Why wooden skyscrapers are springing up across the world

Why wooden skyscrapers are springing up across the world
Oakwood Tower, London

At 1,000 feet tall, it will only be overshadowed in London by The Shard.

But unlike that tapering glass structure, this 80-story tower, if given the green light for construction, will be made of timber — making it London’s first wooden skyscraper and the tallest wooden structure in the world.

Oakwood Tower is a proposed joint project by PLP Architecture and Cambridge University’s Department of Architecture. It’s an experiment in pushing the frontiers of building with wood, and is part of a growing movement to build in timber.

Lightweight, sustainable and even happiness-inducing, according to some experts, wood is being billed as the answer to creating greener cities.

And apparently, it can be more fire resistant than steel.

An explosion of timber towers, either built or proposed, has gripped the architecture world over the past five years, every one seemingly a recorder holder in some respect.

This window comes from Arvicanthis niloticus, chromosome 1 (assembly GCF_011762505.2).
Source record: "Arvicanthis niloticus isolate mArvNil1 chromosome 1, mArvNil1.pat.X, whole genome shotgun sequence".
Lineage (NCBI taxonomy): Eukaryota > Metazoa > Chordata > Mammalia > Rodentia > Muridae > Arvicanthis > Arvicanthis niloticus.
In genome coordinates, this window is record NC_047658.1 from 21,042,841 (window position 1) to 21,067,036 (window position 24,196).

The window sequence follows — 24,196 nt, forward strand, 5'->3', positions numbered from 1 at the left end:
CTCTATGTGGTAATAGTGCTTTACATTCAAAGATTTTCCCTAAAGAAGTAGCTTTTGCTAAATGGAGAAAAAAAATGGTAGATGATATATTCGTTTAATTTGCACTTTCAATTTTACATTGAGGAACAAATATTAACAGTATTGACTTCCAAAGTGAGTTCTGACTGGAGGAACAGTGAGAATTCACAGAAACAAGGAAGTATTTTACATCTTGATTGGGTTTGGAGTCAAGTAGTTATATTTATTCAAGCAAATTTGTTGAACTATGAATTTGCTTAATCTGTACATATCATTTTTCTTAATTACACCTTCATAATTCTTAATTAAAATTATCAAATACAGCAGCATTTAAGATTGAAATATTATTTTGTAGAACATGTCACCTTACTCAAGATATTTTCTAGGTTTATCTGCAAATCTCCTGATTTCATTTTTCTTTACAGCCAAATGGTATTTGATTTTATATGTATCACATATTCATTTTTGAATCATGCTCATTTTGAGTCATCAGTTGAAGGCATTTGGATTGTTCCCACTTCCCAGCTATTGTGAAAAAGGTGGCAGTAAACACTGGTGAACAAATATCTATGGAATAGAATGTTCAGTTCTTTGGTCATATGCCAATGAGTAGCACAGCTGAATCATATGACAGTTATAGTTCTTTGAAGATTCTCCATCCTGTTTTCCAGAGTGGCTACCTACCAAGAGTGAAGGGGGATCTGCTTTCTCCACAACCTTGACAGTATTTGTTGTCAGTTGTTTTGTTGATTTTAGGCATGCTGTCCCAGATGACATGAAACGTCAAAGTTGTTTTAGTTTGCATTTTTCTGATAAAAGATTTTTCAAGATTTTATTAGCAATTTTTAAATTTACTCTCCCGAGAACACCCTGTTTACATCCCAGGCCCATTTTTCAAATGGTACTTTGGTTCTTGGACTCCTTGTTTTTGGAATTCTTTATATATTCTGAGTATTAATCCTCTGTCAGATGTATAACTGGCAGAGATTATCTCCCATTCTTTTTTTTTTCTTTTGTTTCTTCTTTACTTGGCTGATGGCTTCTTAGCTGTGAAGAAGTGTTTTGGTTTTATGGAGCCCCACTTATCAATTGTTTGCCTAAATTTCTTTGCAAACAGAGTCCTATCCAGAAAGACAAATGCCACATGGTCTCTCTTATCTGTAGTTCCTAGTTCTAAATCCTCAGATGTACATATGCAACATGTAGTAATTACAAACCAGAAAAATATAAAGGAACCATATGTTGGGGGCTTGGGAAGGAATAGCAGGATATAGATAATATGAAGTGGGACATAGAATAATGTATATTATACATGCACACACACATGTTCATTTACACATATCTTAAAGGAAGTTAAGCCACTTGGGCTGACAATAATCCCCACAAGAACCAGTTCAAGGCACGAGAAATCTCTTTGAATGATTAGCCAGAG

In 2012, the 10-story, 104-feet-high Forte residential block was erected overlooking Melbourne’s Victoria Harbour.

It was the world’s tallest timber building until The Treet in Central Bergen, Norway, stole that title in 2014, with an extra four stories. […]

Continue Reading – Source: CNN
Aline Chahine
Aline is an international licensed architect currently practicing in Canada, she is the reason you are reading this right now, Aline founded the platform back in 2008 shaping the very foundation of Architecture Lab, her exemplary content curation process that defines the online magazine today.

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